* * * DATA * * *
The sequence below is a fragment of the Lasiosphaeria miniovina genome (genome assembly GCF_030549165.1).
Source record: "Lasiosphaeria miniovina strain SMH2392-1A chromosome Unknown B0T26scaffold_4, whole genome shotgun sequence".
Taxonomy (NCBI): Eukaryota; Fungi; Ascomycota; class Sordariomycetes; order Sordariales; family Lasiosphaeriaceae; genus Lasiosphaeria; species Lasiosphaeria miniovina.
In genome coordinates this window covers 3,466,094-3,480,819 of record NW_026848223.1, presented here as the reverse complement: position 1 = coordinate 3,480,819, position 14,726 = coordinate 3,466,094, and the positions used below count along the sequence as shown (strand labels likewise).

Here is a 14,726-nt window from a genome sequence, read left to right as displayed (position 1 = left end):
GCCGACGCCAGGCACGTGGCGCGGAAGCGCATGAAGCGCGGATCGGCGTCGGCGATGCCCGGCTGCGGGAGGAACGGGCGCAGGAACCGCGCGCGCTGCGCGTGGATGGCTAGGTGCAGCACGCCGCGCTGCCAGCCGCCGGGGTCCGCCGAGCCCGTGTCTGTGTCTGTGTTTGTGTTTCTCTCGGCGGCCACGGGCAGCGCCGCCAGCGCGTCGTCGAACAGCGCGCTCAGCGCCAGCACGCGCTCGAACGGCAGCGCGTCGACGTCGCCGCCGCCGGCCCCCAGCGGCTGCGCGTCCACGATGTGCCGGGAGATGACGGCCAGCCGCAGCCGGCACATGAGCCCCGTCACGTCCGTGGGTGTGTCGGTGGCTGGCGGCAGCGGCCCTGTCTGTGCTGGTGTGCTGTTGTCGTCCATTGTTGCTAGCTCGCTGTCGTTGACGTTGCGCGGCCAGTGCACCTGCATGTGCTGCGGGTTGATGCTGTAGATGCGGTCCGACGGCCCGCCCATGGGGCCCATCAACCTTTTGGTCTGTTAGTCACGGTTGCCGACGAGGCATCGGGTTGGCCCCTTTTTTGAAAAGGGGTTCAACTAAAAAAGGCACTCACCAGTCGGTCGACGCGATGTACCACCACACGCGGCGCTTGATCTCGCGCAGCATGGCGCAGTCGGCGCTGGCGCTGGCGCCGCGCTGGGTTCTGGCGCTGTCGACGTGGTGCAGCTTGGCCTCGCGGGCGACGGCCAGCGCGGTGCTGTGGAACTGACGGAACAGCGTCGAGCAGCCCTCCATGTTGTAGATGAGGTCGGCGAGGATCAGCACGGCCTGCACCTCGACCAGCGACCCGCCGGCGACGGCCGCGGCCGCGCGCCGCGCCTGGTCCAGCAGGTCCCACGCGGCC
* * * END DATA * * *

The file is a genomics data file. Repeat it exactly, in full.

The sequence below is a fragment of the Lasiosphaeria miniovina genome (genome assembly GCF_030549165.1).
Source record: "Lasiosphaeria miniovina strain SMH2392-1A chromosome Unknown B0T26scaffold_4, whole genome shotgun sequence".
Taxonomy (NCBI): Eukaryota; Fungi; Ascomycota; class Sordariomycetes; order Sordariales; family Lasiosphaeriaceae; genus Lasiosphaeria; species Lasiosphaeria miniovina.
In genome coordinates this window covers 3,466,094-3,480,819 of record NW_026848223.1, presented here as the reverse complement: position 1 = coordinate 3,480,819, position 14,726 = coordinate 3,466,094, and the positions used below count along the sequence as shown (strand labels likewise).

Here is a 14,726-nt window from a genome sequence, read left to right as displayed (position 1 = left end):
GCCGACGCCAGGCACGTGGCGCGGAAGCGCATGAAGCGCGGATCGGCGTCGGCGATGCCCGGCTGCGGGAGGAACGGGCGCAGGAACCGCGCGCGCTGCGCGTGGATGGCTAGGTGCAGCACGCCGCGCTGCCAGCCGCCGGGGTCCGCCGAGCCCGTGTCTGTGTCTGTGTTTGTGTTTCTCTCGGCGGCCACGGGCAGCGCCGCCAGCGCGTCGTCGAACAGCGCGCTCAGCGCCAGCACGCGCTCGAACGGCAGCGCGTCGACGTCGCCGCCGCCGGCCCCCAGCGGCTGCGCGTCCACGATGTGCCGGGAGATGACGGCCAGCCGCAGCCGGCACATGAGCCCCGTCACGTCCGTGGGTGTGTCGGTGGCTGGCGGCAGCGGCCCTGTCTGTGCTGGTGTGCTGTTGTCGTCCATTGTTGCTAGCTCGCTGTCGTTGACGTTGCGCGGCCAGTGCACCTGCATGTGCTGCGGGTTGATGCTGTAGATGCGGTCCGACGGCCCGCCCATGGGGCCCATCAACCTTTTGGTCTGTTAGTCACGGTTGCCGACGAGGCATCGGGTTGGCCCCTTTTTTGAAAAGGGGTTCAACTAAAAAAGGCACTCACCAGTCGGTCGACGCGATGTACCACCACACGCGGCGCTTGATCTCGCGCAGCATGGCGCAGTCGGCGCTGGCGCTGGCGCCGCGCTGGGTTCTGGCGCTGTCGACGTGGTGCAGCTTGGCCTCGCGGGCGACGGCCAGCGCGGTGCTGTGGAACTGACGGAACAGCGTCGAGCAGCCCTCCATGTTGTAGATGAGGTCGGCGAGGATCAGCACGGCCTGCACCTCGACCAGCGACCCGCCGGCGACGGCCGCGGCCGCGCGCCGCGCCTGGTCCAGCAGGTCCCACGCGGCC